• 11 Names for Girls That Are Unique, Beautiful, and Very Filipino

    We round up some of the most unique Filipino names for girls to consider for your next baby.
    by Stephanie Gonzaga .
11 Names for Girls That Are Unique, Beautiful, and Very Filipino
ILLUSTRATOR Natz Bade
  • We all want to come up with unique and creative names for our baby girls. Our grandparents' generation was drawn to Spanish and English names. We tried to mix it up by spelling familiar names differently, but they are pronounced the same. Others have even turned to their favorite things. Rock musician Raimund Marasigan named his child after a popular Japanese gaming console, Atari. 

    All these names are lovely, of course. But as we commemorate Philippine Independence Day, we thought the beauty of the Filipino language had a lot to offer  And we’re not talking about Spanish names, either. We’re referring to pre-colonial Filipino words. We’ve listed some beautiful, very Filipino names you may want to name your baby girl. Tell us, which ones do you love the most? 

    1. Awit
    Perfect for parents who love music. Give her the gift of song by naming her after the beauty of the common hymn. 

    2. Bituin
    Nothing quite as dazzling as being named after the stars. Singer and theater actress Bituin Escalante is one of the few who carry this stellar name.

    3. Dalisay
    With a child’s innocence, this name makes a perfect candidate. It has a host of meanings — truth, purity, honesty, among others. It can also connote clarity and cleanliness.

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    4. Diwata
    Gentle, wise, and beautiful. To name your child after a fairy is as if to bestow upon her these qualities.

    5. Himig
    Another name to express a love for music and singing. It literally translates to “tone” or “tune”.

    6. Hiraya
    It expresses a sense of wishful thinking or to empower your child to turn his or her dreams into reality.

    If you grew up in the 90s, then you most probably recall the children’s fantasy programme, Hiraya Manawari aired over ABS-CBN. Bombi Plata, assistant director of the defunct show, chose the name Hiraya for his daughter, now 15 years old. "I love its meaning. It's an ancient Tagalog word for 'may your dreams come true.' Hiraya as a root word may also mean imagination, dream, or hopes, and Hiraya my daughter is a fulfillment of our dreams," he explains.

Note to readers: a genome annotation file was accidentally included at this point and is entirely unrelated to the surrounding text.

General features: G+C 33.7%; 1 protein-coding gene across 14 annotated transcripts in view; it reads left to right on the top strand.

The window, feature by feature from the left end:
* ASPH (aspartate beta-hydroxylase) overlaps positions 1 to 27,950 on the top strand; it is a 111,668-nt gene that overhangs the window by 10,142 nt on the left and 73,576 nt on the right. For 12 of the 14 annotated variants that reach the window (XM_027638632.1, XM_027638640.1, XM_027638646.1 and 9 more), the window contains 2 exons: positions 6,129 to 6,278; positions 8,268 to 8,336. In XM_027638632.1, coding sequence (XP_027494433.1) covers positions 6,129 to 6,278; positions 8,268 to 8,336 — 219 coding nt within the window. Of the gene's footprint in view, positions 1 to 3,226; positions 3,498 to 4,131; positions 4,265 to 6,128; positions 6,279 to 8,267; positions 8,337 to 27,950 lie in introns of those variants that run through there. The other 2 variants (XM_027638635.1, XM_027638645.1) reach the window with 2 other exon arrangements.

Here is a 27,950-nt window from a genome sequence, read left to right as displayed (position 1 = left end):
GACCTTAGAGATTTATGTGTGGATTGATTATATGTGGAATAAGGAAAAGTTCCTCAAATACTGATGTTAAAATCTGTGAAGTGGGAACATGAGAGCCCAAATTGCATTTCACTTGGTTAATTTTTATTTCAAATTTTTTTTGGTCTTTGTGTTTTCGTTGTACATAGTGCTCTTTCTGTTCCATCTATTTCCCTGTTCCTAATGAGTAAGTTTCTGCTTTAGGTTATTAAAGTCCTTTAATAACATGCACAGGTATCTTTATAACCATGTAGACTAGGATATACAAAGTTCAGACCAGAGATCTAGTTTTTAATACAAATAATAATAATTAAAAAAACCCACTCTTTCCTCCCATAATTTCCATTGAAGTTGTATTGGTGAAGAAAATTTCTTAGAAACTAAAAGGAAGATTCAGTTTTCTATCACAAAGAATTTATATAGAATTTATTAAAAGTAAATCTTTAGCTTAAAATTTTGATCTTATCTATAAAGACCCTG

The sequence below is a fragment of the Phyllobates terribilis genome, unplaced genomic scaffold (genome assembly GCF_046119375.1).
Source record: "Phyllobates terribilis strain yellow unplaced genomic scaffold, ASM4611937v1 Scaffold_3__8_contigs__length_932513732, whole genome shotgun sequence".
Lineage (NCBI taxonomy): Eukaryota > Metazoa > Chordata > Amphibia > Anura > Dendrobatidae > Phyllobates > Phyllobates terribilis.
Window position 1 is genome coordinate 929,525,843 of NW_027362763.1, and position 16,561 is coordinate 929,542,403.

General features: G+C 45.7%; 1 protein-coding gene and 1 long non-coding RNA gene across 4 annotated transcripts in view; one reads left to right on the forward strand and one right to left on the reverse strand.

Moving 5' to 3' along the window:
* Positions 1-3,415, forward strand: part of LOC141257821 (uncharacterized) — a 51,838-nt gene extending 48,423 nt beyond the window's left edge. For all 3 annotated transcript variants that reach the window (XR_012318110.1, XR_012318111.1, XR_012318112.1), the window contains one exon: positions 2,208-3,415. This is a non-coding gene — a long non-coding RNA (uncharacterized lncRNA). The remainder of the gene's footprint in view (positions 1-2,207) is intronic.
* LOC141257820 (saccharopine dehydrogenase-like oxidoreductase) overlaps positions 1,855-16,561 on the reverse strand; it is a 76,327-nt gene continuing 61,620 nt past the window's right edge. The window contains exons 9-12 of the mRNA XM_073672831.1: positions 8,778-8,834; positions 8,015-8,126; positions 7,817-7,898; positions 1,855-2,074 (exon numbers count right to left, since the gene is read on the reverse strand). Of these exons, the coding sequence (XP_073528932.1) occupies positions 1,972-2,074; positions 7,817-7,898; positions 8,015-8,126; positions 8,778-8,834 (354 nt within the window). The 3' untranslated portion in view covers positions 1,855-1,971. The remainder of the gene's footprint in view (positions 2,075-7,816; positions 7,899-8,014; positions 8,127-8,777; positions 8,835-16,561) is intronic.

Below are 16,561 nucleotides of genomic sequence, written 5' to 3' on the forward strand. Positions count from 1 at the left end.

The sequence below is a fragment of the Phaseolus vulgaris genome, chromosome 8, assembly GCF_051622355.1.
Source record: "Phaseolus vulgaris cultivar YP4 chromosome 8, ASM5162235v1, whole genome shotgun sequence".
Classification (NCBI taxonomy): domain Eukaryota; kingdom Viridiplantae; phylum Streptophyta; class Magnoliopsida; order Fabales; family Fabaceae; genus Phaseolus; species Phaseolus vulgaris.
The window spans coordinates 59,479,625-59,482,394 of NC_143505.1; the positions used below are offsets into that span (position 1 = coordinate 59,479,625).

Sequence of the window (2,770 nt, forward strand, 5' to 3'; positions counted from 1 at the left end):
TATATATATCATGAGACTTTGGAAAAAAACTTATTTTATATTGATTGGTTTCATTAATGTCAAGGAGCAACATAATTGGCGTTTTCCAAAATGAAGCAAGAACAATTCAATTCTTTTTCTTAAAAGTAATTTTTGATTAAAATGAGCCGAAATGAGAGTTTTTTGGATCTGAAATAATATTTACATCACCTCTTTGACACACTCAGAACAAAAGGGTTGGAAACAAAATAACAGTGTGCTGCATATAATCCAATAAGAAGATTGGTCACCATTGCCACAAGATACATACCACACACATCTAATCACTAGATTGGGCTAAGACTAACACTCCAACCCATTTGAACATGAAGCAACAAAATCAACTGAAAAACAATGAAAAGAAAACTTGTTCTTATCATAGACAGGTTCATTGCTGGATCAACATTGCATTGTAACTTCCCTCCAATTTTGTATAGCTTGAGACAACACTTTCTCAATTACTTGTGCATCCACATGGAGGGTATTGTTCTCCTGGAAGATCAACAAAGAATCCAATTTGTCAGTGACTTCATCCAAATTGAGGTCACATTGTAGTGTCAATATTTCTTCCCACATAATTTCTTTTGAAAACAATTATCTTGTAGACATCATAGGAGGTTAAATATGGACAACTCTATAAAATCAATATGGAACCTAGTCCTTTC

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    7. Hiyas
    We name our kids after beautiful things, so why not name your daughter after the Filipino counterpart of “gem,” “stone,” or “jewel”? It also conveys that our child is so precious and valuable, and we want to protect her for as long as we live.

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    8. Mayumi
    “Mayumi” means refined, proper, gentle and kind. Your child will be as soft and exquisite as a flower.

    Some moms come up with their child’s name from their experiences during pregnancy. “We wanted her name to reflect her personality that we saw in her ultrasounds,” shares Michelle Dacumos-Alingarog, mom to 4 ½-year old daughter, Mayumi. “Mayumi means demure, tender and honest. Her pinky was always up and her other hand was always wrapped around her chin and face. We chose Mayumi because we have a very Filipino-sounding last name and we wanted her first name to have a Filipino tone.”

    9. Mutya
    Just like “hiyas,” “mutya” refers to a beloved amulet, jewel, pearl or talisman. Perfect for naming your first daughter.

    10. Sinta
    A term of endearment, “sinta” refers to “love.” It could be used to express love in the romantic sense or love for country. One of Senator Risa Hontiveros's daughters is named Sinta.

    11. Tala
    Name your child after the beautiful lights in the sky. This name connotes a sense of inextinguishable hope, joy and inspiration.

    Gigi Singson named her four daughters Tala, Marikit (“beautiful”), Amihan and Hiyas. “Meanings for us were a factor. Hiyas in English is ‘gem’. For the twins, ‘Tala’ and ‘Marikit.’ It was like ‘bituing marikit.’ I named one of them ‘Tala’ because she was bigger than her twin,” Gigi adds with a laugh.

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    “We were wondering why in other countries, they name their children using native names,” she shares. “Why not give Filipino names for our children, something truly our own?” 

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